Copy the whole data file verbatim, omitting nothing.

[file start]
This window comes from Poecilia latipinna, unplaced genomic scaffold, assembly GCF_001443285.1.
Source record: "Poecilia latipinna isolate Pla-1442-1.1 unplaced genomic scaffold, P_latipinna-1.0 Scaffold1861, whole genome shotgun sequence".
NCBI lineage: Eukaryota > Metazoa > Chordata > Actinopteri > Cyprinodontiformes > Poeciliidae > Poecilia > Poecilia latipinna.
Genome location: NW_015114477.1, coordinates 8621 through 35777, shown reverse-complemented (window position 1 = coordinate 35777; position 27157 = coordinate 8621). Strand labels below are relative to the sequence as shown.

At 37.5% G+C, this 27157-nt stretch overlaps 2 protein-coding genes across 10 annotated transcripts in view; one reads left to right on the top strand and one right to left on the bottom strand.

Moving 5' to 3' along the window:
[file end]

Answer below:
This window comes from Poecilia latipinna, unplaced genomic scaffold, assembly GCF_001443285.1.
Source record: "Poecilia latipinna isolate Pla-1442-1.1 unplaced genomic scaffold, P_latipinna-1.0 Scaffold1861, whole genome shotgun sequence".
NCBI lineage: Eukaryota > Metazoa > Chordata > Actinopteri > Cyprinodontiformes > Poeciliidae > Poecilia > Poecilia latipinna.
Genome location: NW_015114477.1, coordinates 8621 through 35777, shown reverse-complemented (window position 1 = coordinate 35777; position 27157 = coordinate 8621). Strand labels below are relative to the sequence as shown.

At 37.5% G+C, this 27157-nt stretch overlaps 2 protein-coding genes across 10 annotated transcripts in view; one reads left to right on the top strand and one right to left on the bottom strand.

Moving 5' to 3' along the window: